Many people go to the doctor for a physical checkup every year or so to make sure they are in good health. If you are the owner of a small business, how do you gauge the “health” of your company?
One way is to keep an eye on several metrics that can help you monitor your company’s health in key areas. These metrics commonly take the form of financial ratios that can be compared against other businesses that are similar to yours, or against prior performance periods for your company- a process known as benchmarking.
Commonly Benchmarked Ratios
There are many different metrics you can use to track and benchmark to gauge your company’s financial health. Here are six ratios that are commonly benchmarked for family businesses:
- Current ratio: This ratio measures your business’ liquidity by revealing how many times current assets could be used to pay off current debt. A current ratio of 1.5 to 2.0 is generally considered to be healthy for most family businesses. The formula: current assets/current liabilities
- Debt-to-equity ratio: This ratio gauges your business’ debt capacity, or ability to take on more debt. Your banker will probably want to see a debt-to-equity ratio of less than 2-to-1 before approving a loan request. The formula: total debt/equity
- Accounts Receivable (A/R) days: This ratio will tell you the average number of days it takes to collect your receivables. An average collection period of 45 days or less is generally desirable, but keep an eye on the trend, as a lengthening period could point to cash flow problems on the horizon. Compare your A/R days to your terms of sale to see if your company is enforcing your credit terms. You can also compare A/R days to industry averages to see how your company stacks up against your peers. The formula: (AR/Annual Sales)x 365
- Inventory turnover ratio- This ratio measures how often inventory moves through your warehouse or off your store shelves in one year. Ideal inventory turnover ratios vary among industries, so compare your inventory turnover trends from one year to the next and always strive for improvement. The formula: Costs of Goods Sold/Average Inventory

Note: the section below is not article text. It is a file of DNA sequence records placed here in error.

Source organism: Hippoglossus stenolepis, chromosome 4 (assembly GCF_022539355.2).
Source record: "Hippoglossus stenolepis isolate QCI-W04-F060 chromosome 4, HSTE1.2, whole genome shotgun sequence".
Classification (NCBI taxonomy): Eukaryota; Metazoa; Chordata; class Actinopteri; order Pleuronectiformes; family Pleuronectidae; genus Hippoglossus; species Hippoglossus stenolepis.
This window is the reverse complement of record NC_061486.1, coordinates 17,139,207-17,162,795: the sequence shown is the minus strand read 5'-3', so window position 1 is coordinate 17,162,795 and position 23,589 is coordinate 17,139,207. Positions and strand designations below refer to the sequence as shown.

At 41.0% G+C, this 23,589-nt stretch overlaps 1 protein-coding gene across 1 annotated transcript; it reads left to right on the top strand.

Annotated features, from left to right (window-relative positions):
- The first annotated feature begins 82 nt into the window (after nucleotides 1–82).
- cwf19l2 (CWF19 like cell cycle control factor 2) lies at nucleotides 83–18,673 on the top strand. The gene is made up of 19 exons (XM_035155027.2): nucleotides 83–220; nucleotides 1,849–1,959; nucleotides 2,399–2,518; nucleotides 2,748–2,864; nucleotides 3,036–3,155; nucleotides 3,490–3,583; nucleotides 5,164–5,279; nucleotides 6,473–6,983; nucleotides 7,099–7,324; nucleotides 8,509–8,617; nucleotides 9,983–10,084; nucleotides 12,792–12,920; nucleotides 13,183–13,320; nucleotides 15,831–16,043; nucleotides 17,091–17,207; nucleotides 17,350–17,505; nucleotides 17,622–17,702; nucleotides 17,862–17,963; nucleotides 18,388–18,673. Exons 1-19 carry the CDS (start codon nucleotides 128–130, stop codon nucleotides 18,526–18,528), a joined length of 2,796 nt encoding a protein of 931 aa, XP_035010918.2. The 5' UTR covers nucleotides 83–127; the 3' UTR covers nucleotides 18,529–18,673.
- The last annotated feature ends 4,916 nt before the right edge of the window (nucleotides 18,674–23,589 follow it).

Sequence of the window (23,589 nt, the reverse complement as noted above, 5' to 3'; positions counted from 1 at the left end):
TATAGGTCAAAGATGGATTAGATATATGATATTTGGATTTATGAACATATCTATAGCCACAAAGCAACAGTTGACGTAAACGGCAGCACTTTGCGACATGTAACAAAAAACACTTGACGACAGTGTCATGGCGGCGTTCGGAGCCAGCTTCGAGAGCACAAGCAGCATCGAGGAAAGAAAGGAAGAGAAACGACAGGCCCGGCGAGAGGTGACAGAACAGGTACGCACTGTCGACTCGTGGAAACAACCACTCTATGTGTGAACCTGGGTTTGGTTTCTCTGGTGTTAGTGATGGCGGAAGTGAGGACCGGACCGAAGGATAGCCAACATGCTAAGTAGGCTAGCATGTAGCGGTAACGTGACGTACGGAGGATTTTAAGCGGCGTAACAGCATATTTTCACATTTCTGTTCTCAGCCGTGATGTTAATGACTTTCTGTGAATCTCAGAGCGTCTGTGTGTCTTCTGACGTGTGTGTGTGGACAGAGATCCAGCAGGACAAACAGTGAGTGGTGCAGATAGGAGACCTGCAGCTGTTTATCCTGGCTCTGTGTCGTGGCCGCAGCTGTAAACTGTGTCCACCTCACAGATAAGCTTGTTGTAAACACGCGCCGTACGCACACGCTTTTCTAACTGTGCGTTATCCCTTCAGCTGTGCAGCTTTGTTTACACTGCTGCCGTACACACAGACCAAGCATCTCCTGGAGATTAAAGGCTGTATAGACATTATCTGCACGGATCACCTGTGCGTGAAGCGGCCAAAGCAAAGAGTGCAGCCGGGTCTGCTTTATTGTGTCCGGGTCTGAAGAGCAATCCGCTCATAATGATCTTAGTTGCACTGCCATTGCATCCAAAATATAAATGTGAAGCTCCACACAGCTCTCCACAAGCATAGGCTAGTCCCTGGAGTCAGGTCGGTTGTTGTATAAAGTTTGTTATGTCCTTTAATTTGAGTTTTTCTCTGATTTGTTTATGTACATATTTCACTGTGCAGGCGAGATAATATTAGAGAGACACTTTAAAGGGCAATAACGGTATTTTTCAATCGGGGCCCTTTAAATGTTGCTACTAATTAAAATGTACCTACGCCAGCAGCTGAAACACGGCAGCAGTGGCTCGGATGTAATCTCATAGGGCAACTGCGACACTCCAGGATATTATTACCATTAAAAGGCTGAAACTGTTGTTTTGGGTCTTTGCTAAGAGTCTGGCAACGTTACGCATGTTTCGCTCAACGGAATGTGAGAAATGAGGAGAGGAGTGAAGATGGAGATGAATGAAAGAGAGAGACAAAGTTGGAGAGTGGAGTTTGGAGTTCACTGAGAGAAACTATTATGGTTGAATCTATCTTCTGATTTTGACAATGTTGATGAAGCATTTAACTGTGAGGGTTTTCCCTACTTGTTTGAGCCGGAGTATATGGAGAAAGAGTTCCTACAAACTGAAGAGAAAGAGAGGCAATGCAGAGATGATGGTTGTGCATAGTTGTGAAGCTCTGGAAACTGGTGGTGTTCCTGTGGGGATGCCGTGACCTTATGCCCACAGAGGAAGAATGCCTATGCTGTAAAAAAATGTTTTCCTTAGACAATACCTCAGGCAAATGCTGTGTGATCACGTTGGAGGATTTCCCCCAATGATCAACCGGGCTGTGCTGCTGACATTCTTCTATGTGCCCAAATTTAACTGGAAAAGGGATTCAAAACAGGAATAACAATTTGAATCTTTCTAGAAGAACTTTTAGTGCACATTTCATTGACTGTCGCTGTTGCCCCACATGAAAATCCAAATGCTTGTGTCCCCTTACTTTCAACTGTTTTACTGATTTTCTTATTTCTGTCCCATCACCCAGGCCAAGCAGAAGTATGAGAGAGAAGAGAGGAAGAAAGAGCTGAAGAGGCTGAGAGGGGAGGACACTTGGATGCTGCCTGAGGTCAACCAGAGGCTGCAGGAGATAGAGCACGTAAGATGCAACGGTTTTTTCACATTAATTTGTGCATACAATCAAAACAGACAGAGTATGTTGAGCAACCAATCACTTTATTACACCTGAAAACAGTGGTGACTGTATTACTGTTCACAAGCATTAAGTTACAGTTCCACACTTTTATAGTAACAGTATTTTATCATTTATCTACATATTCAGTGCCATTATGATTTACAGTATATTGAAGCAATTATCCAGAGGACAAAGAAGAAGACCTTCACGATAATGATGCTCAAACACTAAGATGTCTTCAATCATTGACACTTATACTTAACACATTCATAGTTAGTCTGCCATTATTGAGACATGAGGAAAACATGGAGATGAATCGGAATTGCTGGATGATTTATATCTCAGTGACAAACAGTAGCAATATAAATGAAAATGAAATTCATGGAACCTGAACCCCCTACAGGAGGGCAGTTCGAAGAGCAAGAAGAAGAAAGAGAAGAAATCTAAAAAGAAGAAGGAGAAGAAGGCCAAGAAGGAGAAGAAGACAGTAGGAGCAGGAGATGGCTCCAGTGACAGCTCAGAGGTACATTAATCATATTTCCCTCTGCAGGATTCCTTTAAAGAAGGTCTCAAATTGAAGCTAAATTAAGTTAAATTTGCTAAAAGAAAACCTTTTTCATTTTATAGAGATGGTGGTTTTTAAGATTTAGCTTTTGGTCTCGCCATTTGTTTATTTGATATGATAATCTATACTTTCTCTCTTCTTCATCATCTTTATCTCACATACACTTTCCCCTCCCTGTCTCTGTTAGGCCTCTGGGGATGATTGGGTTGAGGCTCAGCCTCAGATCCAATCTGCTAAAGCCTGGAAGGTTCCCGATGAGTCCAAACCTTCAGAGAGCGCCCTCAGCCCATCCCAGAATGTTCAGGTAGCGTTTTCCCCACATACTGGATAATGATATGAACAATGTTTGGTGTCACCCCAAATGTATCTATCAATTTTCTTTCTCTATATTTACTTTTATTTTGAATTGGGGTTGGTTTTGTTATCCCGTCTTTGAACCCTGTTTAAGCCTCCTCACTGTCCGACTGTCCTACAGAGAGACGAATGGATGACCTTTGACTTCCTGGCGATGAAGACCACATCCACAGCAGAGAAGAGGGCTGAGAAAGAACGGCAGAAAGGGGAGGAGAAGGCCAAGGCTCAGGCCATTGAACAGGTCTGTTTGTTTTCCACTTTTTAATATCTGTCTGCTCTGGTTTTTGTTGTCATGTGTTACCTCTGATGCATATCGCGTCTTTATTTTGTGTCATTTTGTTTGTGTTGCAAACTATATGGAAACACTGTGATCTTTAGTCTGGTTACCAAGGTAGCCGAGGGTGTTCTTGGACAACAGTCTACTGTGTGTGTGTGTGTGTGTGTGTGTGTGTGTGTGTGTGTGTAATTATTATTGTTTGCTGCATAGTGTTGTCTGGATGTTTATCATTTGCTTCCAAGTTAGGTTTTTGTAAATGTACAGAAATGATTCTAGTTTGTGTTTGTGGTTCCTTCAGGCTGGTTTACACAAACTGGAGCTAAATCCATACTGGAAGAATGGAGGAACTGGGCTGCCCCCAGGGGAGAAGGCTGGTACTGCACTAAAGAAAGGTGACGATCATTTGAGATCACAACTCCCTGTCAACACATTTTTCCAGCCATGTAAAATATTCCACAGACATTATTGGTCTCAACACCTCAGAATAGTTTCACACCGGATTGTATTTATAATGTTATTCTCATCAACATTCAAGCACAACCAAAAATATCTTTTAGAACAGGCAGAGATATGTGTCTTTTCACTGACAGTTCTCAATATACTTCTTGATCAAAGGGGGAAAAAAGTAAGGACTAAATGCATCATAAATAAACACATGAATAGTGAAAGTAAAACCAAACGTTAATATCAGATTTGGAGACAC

- Gross and operating profit margins- These metrics will tell you how much money your company is making as a percentage of sales before and after operating expenses are factored in. Gross profit measures profit produced on sales before considering operating expenses, while operating profit measures profit as a function of sales after considering operating expenses. The formulas:
- Gross profit/sales
- Operating income/sales
- Earnings before interest, taxes, depreciation and amortization- Usually referred to by its acronym EBITDA, this ratio is the truest measure of your company’s profitability, since it removes the impact of such financial statement items as interest, taxes, depreciation and amortization. EBITDA is usually measured as a percentage of sales. The formula:
- Combating Complacency
Tracking and benchmarking key ratios like these is one of the best ways to monitor the financial health of your family business. In addition, it will show you how your company is performing relative to your peers, which can help combat complacency and the perception that current financial performance is “good enough.”